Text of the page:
A video capturing an altercation between a Salmon Arm RCMP officer and two people who are experiencing homelessness shows how frustrating such issues can be for police and the community, concluded the head of the RCMP detachment.
The video was taken about 8:20 a.m. on Oct. 19 by an Observer staff member from a car parked in front of the post office on Hudson Avenue. The footage shows part of a heated exchange that took place in front of the Scotiabank across the street.
The officer ordered the couple to leave. He responded to one inaudible comment from the man involved by saying, “Do you know what a crime is? You’re a crime, pal.”
The officer again told the couple they had to leave. “You were asked to leave at 3 a.m.”
At one point the man said, “I’m cold.” The officer responded: “Go get a job, go get an apartment and then you won’t be cold… go. I’ve asked you to leave.”
After an inaudible comment from the man, the officer said: “Maybe she wants to go back (inaudible) and earn some more drugs.”
The next few comments from the man and woman were peppered with the f-word. The man accused the officer of being “a dirty cop.”
As the pair moved away, the officer remarked, “Have a good day,” as he also left.
Staff Sgt. Scott West responded to the video by stating that police had been dealing with the two individuals involved “numerous times” around town.
“I can say that on three occasions we have dealt with the couple at this location and told them not to return.
“On the occasion seen in the video, officers were responding to a complaint that two individuals were inside the business vestibule and were interrupting the business. When officers arrived they determined these were the same two individuals who had been asked to leave earlier the same day,” he wrote in an email on Oct. 20.
“We have dealt with the couple in the business areas around Salmon Arm numerous times over the course of the last couple of weeks, increasingly more so in the last couple of days. They have been offered services, including a place to eat and sleep; however, it is our understanding that these community services are no longer available to the couple.
“These issues are frustrating for our community and police officers. I have spoken to the officer about some comments made in this interaction, however he is correct in saying, they are not welcome in the bank vestibules and this has been conveyed to the couple on a number of occasions by business staff and the police.”
Manager of Downtown Salmon Arm (DSA), Lindsay Wong, wrote to city council on Sept. 18 on behalf of the association. At that time she said its members have concerns about people loitering around the Ross Street Plaza and adjacent streets.
“Their actions and behaviour have been observed as abrasive, erratic, extremely loud and at times, frightening and unnerving.”
The letter acknowledged some behaviors are rooted in deeper issues such as mental illness, trauma or substance abuse, and said the DSA’s participation on the city’s social impact advisory committee will continue and it is open to working with other groups to find long-term solutions. The letter also asked that the city continue to advocate for more supports for mental illness treatment and care. It also requested enforcement of the parks regulation bylaw that prohibits camping in parks and on public lands.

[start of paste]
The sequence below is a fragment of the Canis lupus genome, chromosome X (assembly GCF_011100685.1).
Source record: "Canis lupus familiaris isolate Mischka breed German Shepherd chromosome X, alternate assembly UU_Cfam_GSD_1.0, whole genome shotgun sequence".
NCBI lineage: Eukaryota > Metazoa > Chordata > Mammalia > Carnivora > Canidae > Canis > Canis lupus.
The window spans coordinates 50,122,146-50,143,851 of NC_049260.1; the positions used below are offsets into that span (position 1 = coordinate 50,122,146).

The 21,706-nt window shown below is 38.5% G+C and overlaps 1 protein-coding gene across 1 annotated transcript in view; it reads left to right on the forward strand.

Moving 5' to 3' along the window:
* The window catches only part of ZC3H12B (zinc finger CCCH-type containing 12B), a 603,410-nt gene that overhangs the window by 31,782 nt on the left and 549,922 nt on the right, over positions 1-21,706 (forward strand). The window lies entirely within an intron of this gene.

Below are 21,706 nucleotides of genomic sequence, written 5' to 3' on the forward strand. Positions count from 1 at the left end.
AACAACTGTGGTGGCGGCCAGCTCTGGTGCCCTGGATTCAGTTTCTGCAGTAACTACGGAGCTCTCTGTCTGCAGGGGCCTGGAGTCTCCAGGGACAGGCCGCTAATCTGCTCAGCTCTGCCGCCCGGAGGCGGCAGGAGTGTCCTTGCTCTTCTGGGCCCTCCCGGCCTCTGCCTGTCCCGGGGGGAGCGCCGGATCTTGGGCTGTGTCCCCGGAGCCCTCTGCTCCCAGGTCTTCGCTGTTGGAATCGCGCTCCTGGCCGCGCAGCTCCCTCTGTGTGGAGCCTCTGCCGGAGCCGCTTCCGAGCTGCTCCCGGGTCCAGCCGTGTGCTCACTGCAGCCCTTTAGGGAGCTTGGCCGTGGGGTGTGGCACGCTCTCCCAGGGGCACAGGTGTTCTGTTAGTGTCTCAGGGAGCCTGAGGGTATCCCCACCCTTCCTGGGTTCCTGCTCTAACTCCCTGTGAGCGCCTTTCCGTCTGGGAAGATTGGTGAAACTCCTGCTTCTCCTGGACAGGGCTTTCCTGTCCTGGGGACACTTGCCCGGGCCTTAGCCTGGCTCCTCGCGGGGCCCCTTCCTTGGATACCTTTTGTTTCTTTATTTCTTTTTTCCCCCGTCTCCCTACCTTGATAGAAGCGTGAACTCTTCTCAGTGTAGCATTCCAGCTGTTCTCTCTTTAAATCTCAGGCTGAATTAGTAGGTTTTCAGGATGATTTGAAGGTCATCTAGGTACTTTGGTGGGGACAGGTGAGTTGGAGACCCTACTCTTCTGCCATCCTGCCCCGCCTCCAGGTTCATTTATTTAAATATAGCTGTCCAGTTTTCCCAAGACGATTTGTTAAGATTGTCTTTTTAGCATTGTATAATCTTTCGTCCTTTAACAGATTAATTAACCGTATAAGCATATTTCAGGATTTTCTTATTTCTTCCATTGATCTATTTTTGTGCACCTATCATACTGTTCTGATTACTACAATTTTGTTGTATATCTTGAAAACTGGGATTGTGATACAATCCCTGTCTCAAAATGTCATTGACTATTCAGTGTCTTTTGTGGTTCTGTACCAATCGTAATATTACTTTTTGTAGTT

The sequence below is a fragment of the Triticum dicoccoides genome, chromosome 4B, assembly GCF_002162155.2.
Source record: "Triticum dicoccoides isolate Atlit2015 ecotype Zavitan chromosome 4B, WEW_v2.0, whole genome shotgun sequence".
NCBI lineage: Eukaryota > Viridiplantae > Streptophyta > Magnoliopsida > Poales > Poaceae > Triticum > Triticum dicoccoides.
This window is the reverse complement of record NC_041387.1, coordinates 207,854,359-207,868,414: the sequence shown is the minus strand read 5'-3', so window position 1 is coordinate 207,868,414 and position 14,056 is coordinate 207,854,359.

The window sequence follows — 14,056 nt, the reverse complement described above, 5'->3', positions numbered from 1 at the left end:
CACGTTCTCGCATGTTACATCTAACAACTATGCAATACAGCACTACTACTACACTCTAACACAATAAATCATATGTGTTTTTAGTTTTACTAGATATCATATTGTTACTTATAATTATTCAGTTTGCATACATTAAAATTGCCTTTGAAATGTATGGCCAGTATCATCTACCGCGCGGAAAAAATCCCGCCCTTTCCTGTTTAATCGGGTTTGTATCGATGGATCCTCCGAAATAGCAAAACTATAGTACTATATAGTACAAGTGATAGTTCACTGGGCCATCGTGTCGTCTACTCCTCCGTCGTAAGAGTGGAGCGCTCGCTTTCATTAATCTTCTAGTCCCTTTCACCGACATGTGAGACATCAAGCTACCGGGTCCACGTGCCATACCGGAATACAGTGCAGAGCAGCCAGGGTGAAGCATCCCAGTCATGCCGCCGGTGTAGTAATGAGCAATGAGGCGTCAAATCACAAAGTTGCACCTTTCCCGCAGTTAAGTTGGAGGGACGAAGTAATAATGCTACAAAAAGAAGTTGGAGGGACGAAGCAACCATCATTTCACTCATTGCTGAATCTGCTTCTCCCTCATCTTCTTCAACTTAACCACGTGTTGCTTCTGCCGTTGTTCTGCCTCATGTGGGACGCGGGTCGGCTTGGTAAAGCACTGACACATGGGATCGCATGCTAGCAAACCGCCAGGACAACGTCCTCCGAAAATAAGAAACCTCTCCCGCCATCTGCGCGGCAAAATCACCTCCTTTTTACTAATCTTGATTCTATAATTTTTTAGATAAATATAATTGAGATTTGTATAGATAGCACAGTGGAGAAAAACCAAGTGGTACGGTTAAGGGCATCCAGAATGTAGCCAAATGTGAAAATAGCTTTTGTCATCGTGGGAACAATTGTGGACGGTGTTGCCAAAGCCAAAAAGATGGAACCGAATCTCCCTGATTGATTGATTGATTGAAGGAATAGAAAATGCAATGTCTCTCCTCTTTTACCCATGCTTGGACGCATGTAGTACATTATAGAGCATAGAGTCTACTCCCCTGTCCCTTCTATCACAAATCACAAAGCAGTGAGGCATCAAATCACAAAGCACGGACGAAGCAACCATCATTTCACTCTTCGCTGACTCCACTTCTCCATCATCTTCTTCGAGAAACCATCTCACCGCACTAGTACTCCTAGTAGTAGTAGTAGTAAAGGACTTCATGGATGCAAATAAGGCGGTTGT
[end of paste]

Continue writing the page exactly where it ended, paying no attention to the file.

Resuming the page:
In an interview Oct. 22, Wong said members of the DSA have seen issues that range from garbage and clothing left in shopping carts in alleys that can attract rodents, to remnants of fires being set and people looking for outdoor outlets for charging phones.
She said the association’s main wish is to be able to communicate with and support the agencies doing the work of coming up with solutions regarding homelessness.
Early in October, BC Housing announced that funding had been approved for Salmon Arm for a homelessness outreach worker for a year. The hiring process is underway.
Coun. Louise Wallace Richmond, chair of the city’s social impact advisory committee, did not want to comment regarding a matter involving police but said a coalition of social development services has been on regular calls since the pandemic struck and the priorities have been shelter, food security, service delivery (including mental health, substance use, domestic violence intervention), training for technology and communications.
“It’s been the busiest and most productive efforts in social development in my time at these tables,” she wrote in an email.
Mayor Alan Harrison declined comment and referred questions to Staff Sgt. West.
Asked what resources would be helpful for police in general in dealing with homelessness, addictions, mental health issues, etc., West replied: outreach workers for 1) the homeless and 2) mental health and addictions.
“In B.C. every community is challenged with supplying enough counselling services to meet the current demand. Counselling services for youth and adults with mental health issues and drug and alcohol counselling could all use more resources to help the affected person and the family of that person,” West wrote in an email.
“Our Southeast District management has been engaging with the support agencies, and local social agencies have been doing the same.”